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Hardship transfers at Dresser-Rand Group …

Earlier this week, we looked at what it took Scotts Miracle-Gro (SMG) to bring an executive to its Ohio headquarters from Paris to head its global sales operations. Apparently, it’s just as tough to get Texans to move to Paris.

At least, that’s what it looks like from the 8-K that Dresser-Rand Group (DRC) filed on Thursday. The Houston company makes turbines and other “custom-engineered rotating equipment solutions” for the energy and power industry, among other things, and back in March it announced that it planned to open an “additional headquarters office” in the City of Light. In fact, yesterday’s filing makes clear, the company plans to move “most of its senior executive officers” there — though Chief Financial Officer Mark E. Baldwin will stay behind in Space City (that would be Houston, over).

And judging from the filings, moving doesn’t come easily — or cheaply. Most of the executives are covered by a broad relocation agreement, but Chief Executive Vincent R. Volpe Jr. has his own. For the most part, though, they’re similar. Some highlights:

  • a $6,000 lump-sum Relocation Allowance;
  • an È8,000-a-month housing allowance;
  • a “goods and services differential” of $2,800 to $3,350 a month, net of taxes, which can rise or fall with inflation and other factors;
  • a weeklong house-hunting trip with the spouse;
  • language lessons for the family;
  • schooling for dependent children making the move, and two round-trip tickets a year for those that don’t;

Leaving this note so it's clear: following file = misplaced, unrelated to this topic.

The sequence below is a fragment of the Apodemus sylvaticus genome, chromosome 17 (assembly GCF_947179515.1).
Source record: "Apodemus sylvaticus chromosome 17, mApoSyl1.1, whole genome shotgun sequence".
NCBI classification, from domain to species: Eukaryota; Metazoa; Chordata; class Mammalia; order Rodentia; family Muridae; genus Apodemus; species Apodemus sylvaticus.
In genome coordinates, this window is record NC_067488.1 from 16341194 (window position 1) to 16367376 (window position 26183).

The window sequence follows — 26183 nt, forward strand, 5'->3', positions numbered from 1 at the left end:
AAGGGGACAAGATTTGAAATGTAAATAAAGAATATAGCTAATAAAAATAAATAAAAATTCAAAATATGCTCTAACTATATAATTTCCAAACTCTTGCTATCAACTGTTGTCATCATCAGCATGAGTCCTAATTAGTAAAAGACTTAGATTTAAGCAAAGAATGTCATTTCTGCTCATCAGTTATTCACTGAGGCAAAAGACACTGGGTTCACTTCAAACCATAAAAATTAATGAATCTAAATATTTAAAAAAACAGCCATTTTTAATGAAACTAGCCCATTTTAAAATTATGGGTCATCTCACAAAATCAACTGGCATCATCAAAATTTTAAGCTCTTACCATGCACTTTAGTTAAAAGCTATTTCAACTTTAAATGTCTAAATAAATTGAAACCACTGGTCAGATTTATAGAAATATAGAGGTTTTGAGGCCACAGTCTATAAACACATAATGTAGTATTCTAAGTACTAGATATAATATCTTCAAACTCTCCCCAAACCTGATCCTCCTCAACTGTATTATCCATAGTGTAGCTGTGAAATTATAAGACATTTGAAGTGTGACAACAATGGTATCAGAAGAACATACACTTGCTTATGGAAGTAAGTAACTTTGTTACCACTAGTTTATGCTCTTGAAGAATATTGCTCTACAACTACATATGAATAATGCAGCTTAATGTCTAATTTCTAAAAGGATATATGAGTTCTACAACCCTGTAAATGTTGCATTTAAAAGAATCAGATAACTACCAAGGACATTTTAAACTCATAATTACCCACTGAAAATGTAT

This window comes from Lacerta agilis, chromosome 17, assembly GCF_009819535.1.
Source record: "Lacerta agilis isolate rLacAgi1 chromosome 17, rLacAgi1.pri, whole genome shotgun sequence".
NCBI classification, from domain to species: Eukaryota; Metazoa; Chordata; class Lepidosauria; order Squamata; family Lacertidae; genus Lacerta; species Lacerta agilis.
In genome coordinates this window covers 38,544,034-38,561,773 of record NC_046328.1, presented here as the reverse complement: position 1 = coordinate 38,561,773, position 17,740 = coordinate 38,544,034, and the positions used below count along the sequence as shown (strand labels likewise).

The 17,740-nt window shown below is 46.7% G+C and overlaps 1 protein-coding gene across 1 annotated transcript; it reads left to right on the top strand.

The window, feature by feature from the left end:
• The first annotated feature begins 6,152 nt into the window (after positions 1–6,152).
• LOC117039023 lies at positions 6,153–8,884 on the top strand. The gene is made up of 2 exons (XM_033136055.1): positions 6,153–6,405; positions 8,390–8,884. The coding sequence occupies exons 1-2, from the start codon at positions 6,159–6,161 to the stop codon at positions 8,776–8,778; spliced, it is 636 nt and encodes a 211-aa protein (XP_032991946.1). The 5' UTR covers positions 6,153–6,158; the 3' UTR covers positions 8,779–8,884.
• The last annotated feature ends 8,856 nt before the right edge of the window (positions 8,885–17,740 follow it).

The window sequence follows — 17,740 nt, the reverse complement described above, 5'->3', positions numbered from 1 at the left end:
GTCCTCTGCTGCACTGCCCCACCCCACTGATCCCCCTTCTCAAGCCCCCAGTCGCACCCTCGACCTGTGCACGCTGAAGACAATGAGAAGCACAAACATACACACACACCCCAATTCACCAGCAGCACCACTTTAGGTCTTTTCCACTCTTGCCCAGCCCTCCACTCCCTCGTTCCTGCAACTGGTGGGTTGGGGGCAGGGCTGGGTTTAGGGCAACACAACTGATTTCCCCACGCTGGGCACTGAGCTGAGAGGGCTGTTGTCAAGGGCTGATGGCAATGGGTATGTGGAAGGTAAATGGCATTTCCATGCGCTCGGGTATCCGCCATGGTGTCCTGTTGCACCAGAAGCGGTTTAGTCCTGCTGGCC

• an unspecified “tax equalization benefit”;
  • “concierge service” to help set up phone and utility service;
  • a paid parking space “if necessary,” and “access to” a company vehicle;
  • “reasonable reimbursement” for appliances, “as your home country appliances may not be compatible with French utilities”;
  • reimbursement for pet transport, quarantine and vaccination.

Give Dresser-Rand and its top brass credit for this much: They thought of pretty nearly everything. Still, it’s not all brie and baguettes: If the execs don’t maintain a primary residence at home, they must chip in $2,300 a month toward their own housing expenses.

Dresser-Rand calls the perks and benefits “customary for expatriate assignments in the industry,” and notes they last only five years. After that, execs get relocated to the U.S., become “localized” (which we assume means they get paid and treated like locals, not expats) or they can be sent home without a job but with severance that seems to generally work out to 150% of salary.

We’ll take Dresser-Rand’s word for it that this sort of benefit package is “customary” in its industry. But even assuming that’s the case, we have to wonder: Is it it still customary to give such thorough expatriate benefits when pretty much all the brass are going overseas?

Image source: garryknight via Flickr

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